Sad Music Can Help Mend Broken Heart
New research suggest an aesthetic experience that reflects a person’s mood can help calm emotional turmoil. Thus, sad music or books may help someone get through heartbreak.
“Emotional experiences of aesthetic products are important to our happiness and well-being. Music, movies, paintings, or novels that are compatible with our current mood and feelings, akin to an empathic friend, are more appreciated when we experience broken or failing relationships,” write the study authors.
image via flickr:CC | shainelee
Teen Mentors Best Adults in Steering Kids Toward Healthy Lifestyle
Elementary school kids who learned about obesity from teen mentors lost weight, lowered their blood pressure and took on healthy lifestyle changes, according to a new study by Ohio State University.
In contrast, children who received the same instruction from adults in a traditional classroom experienced no changes in their health. The findings suggest that school systems consider using teen mentors to instruct younger children in select health-related programs.
photo via flickr:CC | familymwr
Even Brief Meditation Can Improve Student Performance
New research, published in the journal Mindfulness, suggests practicing meditation before class can help students focus and lead to better grades.
Researchers randomly selected students for basic meditation instructions before a lecture and discovered that the students who meditated before the lecture scored better on a subsequent quiz than students who did not meditate.
photo via flickr:CC | nikoschwarz
Why Competition Can Be Healthy For Kids
Po Bronson presented a very different picture of competition when he spoke with Michael Krasny on KQED’s Forum about Top Dog: The Science of Winning and Losing, his latest book written with co-author Ashley Merryman.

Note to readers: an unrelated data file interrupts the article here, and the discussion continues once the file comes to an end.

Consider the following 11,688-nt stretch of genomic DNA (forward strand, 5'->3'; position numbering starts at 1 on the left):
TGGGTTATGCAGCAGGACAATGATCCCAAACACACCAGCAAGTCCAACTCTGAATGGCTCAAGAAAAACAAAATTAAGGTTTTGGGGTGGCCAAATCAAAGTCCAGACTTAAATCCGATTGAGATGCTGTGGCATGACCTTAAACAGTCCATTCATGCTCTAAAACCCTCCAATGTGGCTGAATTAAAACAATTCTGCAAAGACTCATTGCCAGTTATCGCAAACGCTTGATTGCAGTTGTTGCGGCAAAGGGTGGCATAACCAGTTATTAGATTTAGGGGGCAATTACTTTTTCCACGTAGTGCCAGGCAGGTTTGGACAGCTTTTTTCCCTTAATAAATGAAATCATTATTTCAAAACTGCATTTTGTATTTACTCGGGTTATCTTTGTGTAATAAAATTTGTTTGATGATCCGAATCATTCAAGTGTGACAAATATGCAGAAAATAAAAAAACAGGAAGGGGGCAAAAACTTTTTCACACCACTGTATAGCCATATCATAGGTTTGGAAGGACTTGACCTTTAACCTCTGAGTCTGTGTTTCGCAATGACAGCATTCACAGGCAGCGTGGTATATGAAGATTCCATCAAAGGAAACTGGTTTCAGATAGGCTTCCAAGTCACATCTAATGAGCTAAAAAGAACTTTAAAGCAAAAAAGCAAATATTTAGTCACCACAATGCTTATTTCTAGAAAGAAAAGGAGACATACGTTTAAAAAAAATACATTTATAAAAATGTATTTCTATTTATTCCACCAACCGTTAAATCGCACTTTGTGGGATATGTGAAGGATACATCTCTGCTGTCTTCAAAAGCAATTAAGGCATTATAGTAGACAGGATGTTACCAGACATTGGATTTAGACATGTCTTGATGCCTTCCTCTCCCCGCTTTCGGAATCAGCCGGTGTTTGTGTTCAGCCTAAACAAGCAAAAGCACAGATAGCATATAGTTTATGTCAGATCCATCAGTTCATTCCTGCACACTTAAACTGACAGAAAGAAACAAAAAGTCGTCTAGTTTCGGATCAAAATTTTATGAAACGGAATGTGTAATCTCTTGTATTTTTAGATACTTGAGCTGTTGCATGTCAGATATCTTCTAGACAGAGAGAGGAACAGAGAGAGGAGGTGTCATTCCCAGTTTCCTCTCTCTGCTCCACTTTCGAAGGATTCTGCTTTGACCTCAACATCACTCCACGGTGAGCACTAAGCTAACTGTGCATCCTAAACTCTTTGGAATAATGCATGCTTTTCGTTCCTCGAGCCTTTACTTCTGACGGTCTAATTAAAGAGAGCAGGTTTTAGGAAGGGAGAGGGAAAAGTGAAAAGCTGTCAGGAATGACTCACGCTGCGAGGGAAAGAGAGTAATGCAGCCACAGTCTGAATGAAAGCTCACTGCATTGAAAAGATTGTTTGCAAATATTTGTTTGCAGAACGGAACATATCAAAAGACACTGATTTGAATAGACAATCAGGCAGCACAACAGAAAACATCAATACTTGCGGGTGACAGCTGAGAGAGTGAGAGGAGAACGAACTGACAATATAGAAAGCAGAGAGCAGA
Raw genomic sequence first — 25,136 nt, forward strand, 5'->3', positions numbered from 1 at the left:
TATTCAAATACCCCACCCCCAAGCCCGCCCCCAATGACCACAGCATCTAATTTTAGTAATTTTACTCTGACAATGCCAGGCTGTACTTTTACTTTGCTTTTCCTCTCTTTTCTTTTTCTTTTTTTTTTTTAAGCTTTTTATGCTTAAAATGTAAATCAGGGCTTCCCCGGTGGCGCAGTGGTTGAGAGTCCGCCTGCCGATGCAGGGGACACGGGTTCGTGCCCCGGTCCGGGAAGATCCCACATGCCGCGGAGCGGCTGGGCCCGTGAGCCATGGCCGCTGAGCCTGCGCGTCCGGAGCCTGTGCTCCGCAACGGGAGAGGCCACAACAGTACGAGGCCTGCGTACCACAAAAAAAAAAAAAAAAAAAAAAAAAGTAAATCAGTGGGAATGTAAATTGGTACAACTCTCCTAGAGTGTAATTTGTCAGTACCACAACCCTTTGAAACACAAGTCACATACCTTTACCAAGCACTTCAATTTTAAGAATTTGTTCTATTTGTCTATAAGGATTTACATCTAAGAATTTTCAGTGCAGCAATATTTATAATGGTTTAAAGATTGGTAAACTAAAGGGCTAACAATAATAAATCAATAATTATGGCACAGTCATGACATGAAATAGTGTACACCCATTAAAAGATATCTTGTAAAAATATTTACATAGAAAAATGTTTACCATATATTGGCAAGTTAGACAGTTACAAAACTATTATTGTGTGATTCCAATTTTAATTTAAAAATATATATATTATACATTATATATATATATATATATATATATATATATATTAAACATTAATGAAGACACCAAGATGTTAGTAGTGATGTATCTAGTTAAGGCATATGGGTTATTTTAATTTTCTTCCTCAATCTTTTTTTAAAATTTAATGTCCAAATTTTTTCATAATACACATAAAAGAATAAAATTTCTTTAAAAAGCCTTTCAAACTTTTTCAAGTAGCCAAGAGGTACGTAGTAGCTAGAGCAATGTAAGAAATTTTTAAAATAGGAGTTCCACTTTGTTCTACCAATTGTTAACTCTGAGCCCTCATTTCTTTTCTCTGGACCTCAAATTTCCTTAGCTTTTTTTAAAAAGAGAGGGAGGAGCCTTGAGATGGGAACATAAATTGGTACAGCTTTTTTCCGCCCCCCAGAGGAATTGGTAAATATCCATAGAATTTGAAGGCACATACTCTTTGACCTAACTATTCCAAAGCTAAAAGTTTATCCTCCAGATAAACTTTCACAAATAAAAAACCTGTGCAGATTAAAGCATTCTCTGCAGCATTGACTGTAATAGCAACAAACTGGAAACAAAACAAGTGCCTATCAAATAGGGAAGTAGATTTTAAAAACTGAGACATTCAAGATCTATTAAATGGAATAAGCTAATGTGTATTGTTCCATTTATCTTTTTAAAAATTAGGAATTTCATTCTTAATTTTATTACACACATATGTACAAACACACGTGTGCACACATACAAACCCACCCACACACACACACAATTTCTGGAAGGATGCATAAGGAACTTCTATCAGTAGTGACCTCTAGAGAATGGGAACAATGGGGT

The book examines competition from all angles – physiological, psychological, historical. Their main point: competition, if done right, is a good thing. In fact, competition and team activities can drive learning and performance better than solo endeavors.
“In finite games, you compete and then you let it go, and you have rest and recuperation – that’s actually really important for kids,” said Bronson. “It’s the continuous sense of pressure that is unhealthy for them.”
photo via flickr:CC | The Bearmaiden
Family Dinners Can Bolster Teens’ Mental Health
Family dinners do more than just bring parents and kids up to date; a new study suggests the fellowship inherent in such gatherings contributes to good mental health in adolescents.
Frank Elgar, Ph.D., a professor at McGill University in Montreal, Canada, discovered family meal times are a measurable signature of social exchanges in the home that benefit adolescents’ well-being – regardless of whether or not they feel they can easily talk to their parents.
“More frequent family dinners related to fewer emotional and behavioral problems, greater emotional well-being, more trusting and helpful behaviors towards others and higher life satisfaction,” said Elgar, whose research centers on social inequalities in health and family influences on child mental health.
photo via flickr:CC | sashamd
Anxiety Disorders More Common in Kids Who Avoid Scary Situations
A new Mayo Clinic study discovers children who avoid situations they find scary are likely to have anxiety. Researchers followed more than 800 children ages 7 to 18 and posit that this may be a new method to measure avoidance behavior in young children.
Children who participated in the study showed stable anxiety scores after a year had passed, but those who described avoidance behaviors at the onset tended to be more anxious a year later. “This new approach may enable us to identify kids who are at risk for an anxiety disorder,” said lead author Stephen Whiteside, Ph.D., a pediatric psychologist.
photo via flickr:CC | Pink Sherbet Photography
Program to Reduce Teen Stress
Researchers from the University of Montreal have developed a program to significantly reduce the stress associated with the transition from elementary school to middle school.
The DeStress for Success Program is based on an earlier study that showed the transition from elementary to secondary school is associated with the production of stress hormones for many youth.
“The educational program is based on the belief that intervention can decrease the level of stress hormones and depressive symptoms in teenagers and help facilitate this transition,” said Sonia Lupien, lead author of the study.
photo via flickr:CC | Riley Alexandra